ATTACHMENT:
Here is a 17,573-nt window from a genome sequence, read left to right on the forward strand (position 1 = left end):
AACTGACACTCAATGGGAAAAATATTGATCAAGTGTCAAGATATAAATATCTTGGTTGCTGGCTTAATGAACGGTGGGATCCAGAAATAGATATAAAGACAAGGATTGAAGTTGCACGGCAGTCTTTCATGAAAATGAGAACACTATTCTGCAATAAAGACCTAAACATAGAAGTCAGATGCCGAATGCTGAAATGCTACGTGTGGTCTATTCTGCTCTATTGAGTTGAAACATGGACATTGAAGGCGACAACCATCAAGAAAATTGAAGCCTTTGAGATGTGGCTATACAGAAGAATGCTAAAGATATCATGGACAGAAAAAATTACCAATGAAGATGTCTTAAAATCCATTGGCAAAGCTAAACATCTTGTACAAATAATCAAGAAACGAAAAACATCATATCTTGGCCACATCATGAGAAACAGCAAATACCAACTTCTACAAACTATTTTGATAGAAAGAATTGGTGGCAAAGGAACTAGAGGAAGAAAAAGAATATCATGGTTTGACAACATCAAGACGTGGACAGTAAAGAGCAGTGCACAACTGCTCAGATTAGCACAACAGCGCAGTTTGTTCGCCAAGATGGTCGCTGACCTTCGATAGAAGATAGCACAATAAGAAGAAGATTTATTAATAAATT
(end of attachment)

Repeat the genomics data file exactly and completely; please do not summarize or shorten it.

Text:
Here is a 17,573-nt window from a genome sequence, read left to right on the forward strand (position 1 = left end):
AACTGACACTCAATGGGAAAAATATTGATCAAGTGTCAAGATATAAATATCTTGGTTGCTGGCTTAATGAACGGTGGGATCCAGAAATAGATATAAAGACAAGGATTGAAGTTGCACGGCAGTCTTTCATGAAAATGAGAACACTATTCTGCAATAAAGACCTAAACATAGAAGTCAGATGCCGAATGCTGAAATGCTACGTGTGGTCTATTCTGCTCTATTGAGTTGAAACATGGACATTGAAGGCGACAACCATCAAGAAAATTGAAGCCTTTGAGATGTGGCTATACAGAAGAATGCTAAAGATATCATGGACAGAAAAAATTACCAATGAAGATGTCTTAAAATCCATTGGCAAAGCTAAACATCTTGTACAAATAATCAAGAAACGAAAAACATCATATCTTGGCCACATCATGAGAAACAGCAAATACCAACTTCTACAAACTATTTTGATAGAAAGAATTGGTGGCAAAGGAACTAGAGGAAGAAAAAGAATATCATGGTTTGACAACATCAAGACGTGGACAGTAAAGAGCAGTGCACAACTGCTCAGATTAGCACAACAGCGCAGTTTGTTCGCCAAGATGGTCGCTGACCTTCGATAGAAGATAGCACAATAAGAAGAAGATTTATTAATAAATT